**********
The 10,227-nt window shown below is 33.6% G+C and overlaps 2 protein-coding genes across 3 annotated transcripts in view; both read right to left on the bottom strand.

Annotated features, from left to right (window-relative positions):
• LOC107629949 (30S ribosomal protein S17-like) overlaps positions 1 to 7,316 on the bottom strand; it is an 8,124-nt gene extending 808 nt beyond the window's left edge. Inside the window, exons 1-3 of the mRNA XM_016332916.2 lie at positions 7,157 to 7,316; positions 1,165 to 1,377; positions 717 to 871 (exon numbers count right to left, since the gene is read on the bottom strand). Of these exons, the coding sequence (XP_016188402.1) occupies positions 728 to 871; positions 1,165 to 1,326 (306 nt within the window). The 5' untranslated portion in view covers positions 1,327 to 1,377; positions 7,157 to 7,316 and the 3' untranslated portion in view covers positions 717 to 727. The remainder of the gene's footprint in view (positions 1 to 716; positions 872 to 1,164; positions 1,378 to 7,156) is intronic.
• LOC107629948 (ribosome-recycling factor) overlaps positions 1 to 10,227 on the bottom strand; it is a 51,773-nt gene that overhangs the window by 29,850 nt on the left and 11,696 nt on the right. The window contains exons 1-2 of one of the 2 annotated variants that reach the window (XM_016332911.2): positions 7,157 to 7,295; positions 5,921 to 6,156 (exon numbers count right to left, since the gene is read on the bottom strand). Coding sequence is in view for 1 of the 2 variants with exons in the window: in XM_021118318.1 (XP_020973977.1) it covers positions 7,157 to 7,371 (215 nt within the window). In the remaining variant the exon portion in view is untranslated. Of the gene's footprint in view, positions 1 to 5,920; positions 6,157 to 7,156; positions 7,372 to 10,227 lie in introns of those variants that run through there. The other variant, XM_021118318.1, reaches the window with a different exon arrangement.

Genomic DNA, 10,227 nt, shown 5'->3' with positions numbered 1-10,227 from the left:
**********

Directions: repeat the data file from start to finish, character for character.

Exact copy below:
The 10,227-nt window shown below is 33.6% G+C and overlaps 2 protein-coding genes across 3 annotated transcripts in view; both read right to left on the bottom strand.

Annotated features, from left to right (window-relative positions):
• LOC107629949 (30S ribosomal protein S17-like) overlaps positions 1 to 7,316 on the bottom strand; it is an 8,124-nt gene extending 808 nt beyond the window's left edge. Inside the window, exons 1-3 of the mRNA XM_016332916.2 lie at positions 7,157 to 7,316; positions 1,165 to 1,377; positions 717 to 871 (exon numbers count right to left, since the gene is read on the bottom strand). Of these exons, the coding sequence (XP_016188402.1) occupies positions 728 to 871; positions 1,165 to 1,326 (306 nt within the window). The 5' untranslated portion in view covers positions 1,327 to 1,377; positions 7,157 to 7,316 and the 3' untranslated portion in view covers positions 717 to 727. The remainder of the gene's footprint in view (positions 1 to 716; positions 872 to 1,164; positions 1,378 to 7,156) is intronic.
• LOC107629948 (ribosome-recycling factor) overlaps positions 1 to 10,227 on the bottom strand; it is a 51,773-nt gene that overhangs the window by 29,850 nt on the left and 11,696 nt on the right. The window contains exons 1-2 of one of the 2 annotated variants that reach the window (XM_016332911.2): positions 7,157 to 7,295; positions 5,921 to 6,156 (exon numbers count right to left, since the gene is read on the bottom strand). Coding sequence is in view for 1 of the 2 variants with exons in the window: in XM_021118318.1 (XP_020973977.1) it covers positions 7,157 to 7,371 (215 nt within the window). In the remaining variant the exon portion in view is untranslated. Of the gene's footprint in view, positions 1 to 5,920; positions 6,157 to 7,156; positions 7,372 to 10,227 lie in introns of those variants that run through there. The other variant, XM_021118318.1, reaches the window with a different exon arrangement.

Genomic DNA, 10,227 nt, shown 5'->3' with positions numbered 1-10,227 from the left: